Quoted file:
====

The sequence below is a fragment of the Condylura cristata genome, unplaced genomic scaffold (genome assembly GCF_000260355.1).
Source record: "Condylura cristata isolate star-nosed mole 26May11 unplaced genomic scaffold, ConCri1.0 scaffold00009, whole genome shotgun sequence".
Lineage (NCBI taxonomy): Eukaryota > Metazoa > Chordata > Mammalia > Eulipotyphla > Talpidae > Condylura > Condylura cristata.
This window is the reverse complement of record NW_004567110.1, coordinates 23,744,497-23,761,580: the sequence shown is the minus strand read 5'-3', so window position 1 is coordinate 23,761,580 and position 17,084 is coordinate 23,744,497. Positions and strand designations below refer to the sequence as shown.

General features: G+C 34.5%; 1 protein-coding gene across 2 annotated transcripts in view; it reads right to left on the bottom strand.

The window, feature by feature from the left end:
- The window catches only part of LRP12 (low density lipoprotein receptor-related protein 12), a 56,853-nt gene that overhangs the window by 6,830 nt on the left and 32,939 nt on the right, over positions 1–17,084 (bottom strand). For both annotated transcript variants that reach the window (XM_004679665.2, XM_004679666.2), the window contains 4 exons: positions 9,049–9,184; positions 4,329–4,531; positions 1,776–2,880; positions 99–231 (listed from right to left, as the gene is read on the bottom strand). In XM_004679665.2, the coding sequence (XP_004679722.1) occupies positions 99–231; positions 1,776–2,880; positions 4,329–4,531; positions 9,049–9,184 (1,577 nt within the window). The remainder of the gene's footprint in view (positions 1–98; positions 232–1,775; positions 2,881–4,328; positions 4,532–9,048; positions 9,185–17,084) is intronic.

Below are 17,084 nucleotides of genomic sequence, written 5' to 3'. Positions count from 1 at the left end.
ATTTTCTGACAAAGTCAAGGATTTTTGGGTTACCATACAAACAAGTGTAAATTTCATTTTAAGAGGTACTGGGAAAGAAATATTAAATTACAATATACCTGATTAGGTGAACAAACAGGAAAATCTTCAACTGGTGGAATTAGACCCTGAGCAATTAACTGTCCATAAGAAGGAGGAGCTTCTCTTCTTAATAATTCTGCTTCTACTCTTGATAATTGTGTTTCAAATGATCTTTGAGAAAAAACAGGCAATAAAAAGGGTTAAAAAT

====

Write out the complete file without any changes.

The sequence below is a fragment of the Condylura cristata genome, unplaced genomic scaffold (genome assembly GCF_000260355.1).
Source record: "Condylura cristata isolate star-nosed mole 26May11 unplaced genomic scaffold, ConCri1.0 scaffold00009, whole genome shotgun sequence".
Lineage (NCBI taxonomy): Eukaryota > Metazoa > Chordata > Mammalia > Eulipotyphla > Talpidae > Condylura > Condylura cristata.
This window is the reverse complement of record NW_004567110.1, coordinates 23,744,497-23,761,580: the sequence shown is the minus strand read 5'-3', so window position 1 is coordinate 23,761,580 and position 17,084 is coordinate 23,744,497. Positions and strand designations below refer to the sequence as shown.

General features: G+C 34.5%; 1 protein-coding gene across 2 annotated transcripts in view; it reads right to left on the bottom strand.

The window, feature by feature from the left end:
- The window catches only part of LRP12 (low density lipoprotein receptor-related protein 12), a 56,853-nt gene that overhangs the window by 6,830 nt on the left and 32,939 nt on the right, over positions 1–17,084 (bottom strand). For both annotated transcript variants that reach the window (XM_004679665.2, XM_004679666.2), the window contains 4 exons: positions 9,049–9,184; positions 4,329–4,531; positions 1,776–2,880; positions 99–231 (listed from right to left, as the gene is read on the bottom strand). In XM_004679665.2, the coding sequence (XP_004679722.1) occupies positions 99–231; positions 1,776–2,880; positions 4,329–4,531; positions 9,049–9,184 (1,577 nt within the window). The remainder of the gene's footprint in view (positions 1–98; positions 232–1,775; positions 2,881–4,328; positions 4,532–9,048; positions 9,185–17,084) is intronic.

Below are 17,084 nucleotides of genomic sequence, written 5' to 3'. Positions count from 1 at the left end.
ATTTTCTGACAAAGTCAAGGATTTTTGGGTTACCATACAAACAAGTGTAAATTTCATTTTAAGAGGTACTGGGAAAGAAATATTAAATTACAATATACCTGATTAGGTGAACAAACAGGAAAATCTTCAACTGGTGGAATTAGACCCTGAGCAATTAACTGTCCATAAGAAGGAGGAGCTTCTCTTCTTAATAATTCTGCTTCTACTCTTGATAATTGTGTTTCAAATGATCTTTGAGAAAAAACAGGCAATAAAAAGGGTTAAAAAT